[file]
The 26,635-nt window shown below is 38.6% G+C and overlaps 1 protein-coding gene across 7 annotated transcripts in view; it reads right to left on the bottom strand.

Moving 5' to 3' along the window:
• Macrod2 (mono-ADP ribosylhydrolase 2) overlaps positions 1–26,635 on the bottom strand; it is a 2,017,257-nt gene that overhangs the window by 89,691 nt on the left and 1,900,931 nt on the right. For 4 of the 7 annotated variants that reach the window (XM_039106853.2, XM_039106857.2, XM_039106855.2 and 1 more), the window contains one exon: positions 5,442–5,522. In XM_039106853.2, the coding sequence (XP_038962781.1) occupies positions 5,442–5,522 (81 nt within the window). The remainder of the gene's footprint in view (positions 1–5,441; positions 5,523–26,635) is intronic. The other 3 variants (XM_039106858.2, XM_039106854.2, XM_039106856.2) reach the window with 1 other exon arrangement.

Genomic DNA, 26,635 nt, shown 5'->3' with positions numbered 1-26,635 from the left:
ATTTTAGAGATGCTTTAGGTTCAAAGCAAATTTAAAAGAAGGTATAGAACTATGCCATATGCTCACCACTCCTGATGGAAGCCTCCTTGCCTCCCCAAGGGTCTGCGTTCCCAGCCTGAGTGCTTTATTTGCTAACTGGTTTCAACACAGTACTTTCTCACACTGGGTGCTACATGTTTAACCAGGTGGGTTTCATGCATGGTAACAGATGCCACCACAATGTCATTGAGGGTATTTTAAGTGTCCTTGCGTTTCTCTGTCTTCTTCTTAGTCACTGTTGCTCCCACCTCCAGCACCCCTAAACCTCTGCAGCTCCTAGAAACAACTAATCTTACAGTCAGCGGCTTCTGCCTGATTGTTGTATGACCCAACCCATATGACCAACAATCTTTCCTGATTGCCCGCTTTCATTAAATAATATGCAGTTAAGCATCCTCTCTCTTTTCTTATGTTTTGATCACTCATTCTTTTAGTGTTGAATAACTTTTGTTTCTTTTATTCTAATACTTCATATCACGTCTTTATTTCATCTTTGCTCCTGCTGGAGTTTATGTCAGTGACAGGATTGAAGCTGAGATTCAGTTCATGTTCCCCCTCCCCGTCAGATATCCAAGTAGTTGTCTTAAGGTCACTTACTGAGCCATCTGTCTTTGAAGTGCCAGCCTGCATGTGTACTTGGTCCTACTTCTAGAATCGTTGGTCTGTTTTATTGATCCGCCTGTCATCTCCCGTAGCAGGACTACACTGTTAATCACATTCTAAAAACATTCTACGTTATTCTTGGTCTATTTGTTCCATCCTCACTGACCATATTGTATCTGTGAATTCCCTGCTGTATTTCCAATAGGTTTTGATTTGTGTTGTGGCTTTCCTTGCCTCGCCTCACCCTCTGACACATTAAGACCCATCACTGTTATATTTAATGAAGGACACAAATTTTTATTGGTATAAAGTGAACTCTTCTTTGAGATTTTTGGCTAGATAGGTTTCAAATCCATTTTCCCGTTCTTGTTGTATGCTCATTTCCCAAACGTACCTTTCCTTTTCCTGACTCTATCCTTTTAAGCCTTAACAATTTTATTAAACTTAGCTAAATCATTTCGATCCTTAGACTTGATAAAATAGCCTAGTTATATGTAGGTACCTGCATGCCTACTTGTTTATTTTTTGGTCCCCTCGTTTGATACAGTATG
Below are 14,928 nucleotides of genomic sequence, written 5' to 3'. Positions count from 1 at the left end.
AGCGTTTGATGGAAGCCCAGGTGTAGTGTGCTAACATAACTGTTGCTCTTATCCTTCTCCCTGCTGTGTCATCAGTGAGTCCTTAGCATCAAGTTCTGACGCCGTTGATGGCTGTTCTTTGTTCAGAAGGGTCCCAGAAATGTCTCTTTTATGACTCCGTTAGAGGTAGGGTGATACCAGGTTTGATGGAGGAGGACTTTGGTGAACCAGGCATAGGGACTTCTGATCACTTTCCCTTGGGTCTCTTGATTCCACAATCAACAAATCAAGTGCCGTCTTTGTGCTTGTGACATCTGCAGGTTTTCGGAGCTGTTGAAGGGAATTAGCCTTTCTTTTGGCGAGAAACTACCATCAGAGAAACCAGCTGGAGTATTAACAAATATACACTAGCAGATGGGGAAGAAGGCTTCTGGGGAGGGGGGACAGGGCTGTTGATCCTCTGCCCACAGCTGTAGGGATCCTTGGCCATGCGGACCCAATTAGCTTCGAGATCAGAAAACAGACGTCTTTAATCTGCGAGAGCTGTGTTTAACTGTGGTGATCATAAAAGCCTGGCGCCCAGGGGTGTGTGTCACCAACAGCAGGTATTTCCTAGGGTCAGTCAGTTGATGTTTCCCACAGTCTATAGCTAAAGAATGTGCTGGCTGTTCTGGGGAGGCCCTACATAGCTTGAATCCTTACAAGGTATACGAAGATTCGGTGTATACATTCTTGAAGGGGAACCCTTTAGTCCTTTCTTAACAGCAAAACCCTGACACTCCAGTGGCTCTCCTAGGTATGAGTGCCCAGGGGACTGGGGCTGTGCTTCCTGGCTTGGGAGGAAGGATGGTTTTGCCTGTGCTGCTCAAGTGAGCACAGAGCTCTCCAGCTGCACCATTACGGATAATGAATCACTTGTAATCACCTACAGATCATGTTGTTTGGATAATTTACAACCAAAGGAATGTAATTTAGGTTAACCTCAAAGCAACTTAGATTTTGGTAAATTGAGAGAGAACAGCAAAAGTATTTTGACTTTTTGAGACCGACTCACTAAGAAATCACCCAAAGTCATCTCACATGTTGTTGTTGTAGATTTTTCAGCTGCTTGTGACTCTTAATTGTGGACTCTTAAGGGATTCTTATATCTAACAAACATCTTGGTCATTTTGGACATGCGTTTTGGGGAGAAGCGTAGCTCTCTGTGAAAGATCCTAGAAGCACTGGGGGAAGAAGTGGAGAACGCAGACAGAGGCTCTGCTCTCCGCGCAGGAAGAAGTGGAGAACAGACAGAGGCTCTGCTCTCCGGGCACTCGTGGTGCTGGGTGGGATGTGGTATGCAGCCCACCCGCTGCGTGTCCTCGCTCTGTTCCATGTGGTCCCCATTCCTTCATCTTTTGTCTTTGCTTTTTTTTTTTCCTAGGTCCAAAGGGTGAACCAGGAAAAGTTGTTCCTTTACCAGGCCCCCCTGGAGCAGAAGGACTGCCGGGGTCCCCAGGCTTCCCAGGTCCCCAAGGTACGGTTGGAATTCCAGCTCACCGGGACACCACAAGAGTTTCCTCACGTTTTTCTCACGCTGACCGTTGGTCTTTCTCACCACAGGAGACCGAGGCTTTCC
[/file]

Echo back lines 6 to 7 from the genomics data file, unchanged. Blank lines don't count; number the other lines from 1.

Below are 14,928 nucleotides of genomic sequence, written 5' to 3'. Positions count from 1 at the left end.
AGCGTTTGATGGAAGCCCAGGTGTAGTGTGCTAACATAACTGTTGCTCTTATCCTTCTCCCTGCTGTGTCATCAGTGAGTCCTTAGCATCAAGTTCTGACGCCGTTGATGGCTGTTCTTTGTTCAGAAGGGTCCCAGAAATGTCTCTTTTATGACTCCGTTAGAGGTAGGGTGATACCAGGTTTGATGGAGGAGGACTTTGGTGAACCAGGCATAGGGACTTCTGATCACTTTCCCTTGGGTCTCTTGATTCCACAATCAACAAATCAAGTGCCGTCTTTGTGCTTGTGACATCTGCAGGTTTTCGGAGCTGTTGAAGGGAATTAGCCTTTCTTTTGGCGAGAAACTACCATCAGAGAAACCAGCTGGAGTATTAACAAATATACACTAGCAGATGGGGAAGAAGGCTTCTGGGGAGGGGGGACAGGGCTGTTGATCCTCTGCCCACAGCTGTAGGGATCCTTGGCCATGCGGACCCAATTAGCTTCGAGATCAGAAAACAGACGTCTTTAATCTGCGAGAGCTGTGTTTAACTGTGGTGATCATAAAAGCCTGGCGCCCAGGGGTGTGTGTCACCAACAGCAGGTATTTCCTAGGGTCAGTCAGTTGATGTTTCCCACAGTCTATAGCTAAAGAATGTGCTGGCTGTTCTGGGGAGGCCCTACATAGCTTGAATCCTTACAAGGTATACGAAGATTCGGTGTATACATTCTTGAAGGGGAACCCTTTAGTCCTTTCTTAACAGCAAAACCCTGACACTCCAGTGGCTCTCCTAGGTATGAGTGCCCAGGGGACTGGGGCTGTGCTTCCTGGCTTGGGAGGAAGGATGGTTTTGCCTGTGCTGCTCAAGTGAGCACAGAGCTCTCCAGCTGCACCATTACGGATAATGAATCACTTGTAATCACCTACAGATCATGTTGTTTGGATAATTTACAACCAAAGGAATGTAATTTAGGTTAACCTCAAAGCAACTTAGATTTTGGTAAATTGAGAGAGAACAGCAAAAGTATTTTGACTTTTTGAGACCGACTCACTAAGAAATCACCCAAAGTCATCTCACATGTTGTTGTTGTAGATTTTTCAGCTGCTTGTGACTCTTAATTGTGGACTCTTAAGGGATTCTTATATCTAACAAACATCTTGGTCATTTTGGACATGCGTTTTGGGGAGAAGCGTAGCTCTCTGTGAAAGATCCTAGAAGCACTGGGGGAAGAAGTGGAGAACGCAGACAGAGGCTCTGCTCTCCGCGCAGGAAGAAGTGGAGAACAGACAGAGGCTCTGCTCTCCGGGCACTCGTGGTGCTGGGTGGGATGTGGTATGCAGCCCACCCGCTGCGTGTCCTCGCTCTGTTCCATGTGGTCCCCATTCCTTCATCTTTTGTCTTTGCTTTTTTTTTTTCCTAGGTCCAAAGGGTGAACCAGGAAAAGTTGTTCCTTTACCAGGCCCCCCTGGAGCAGAAGGACTGCCGGGGTCCCCAGGCTTCCCAGGTCCCCAAGGTACGGTTGGAATTCCAGCTCACCGGGACACCACAAGAGTTTCCTCACGTTTTTCTCACGCTGACCGTTGGTCTTTCTCACCACAGGAGACCGAGGCTTTCC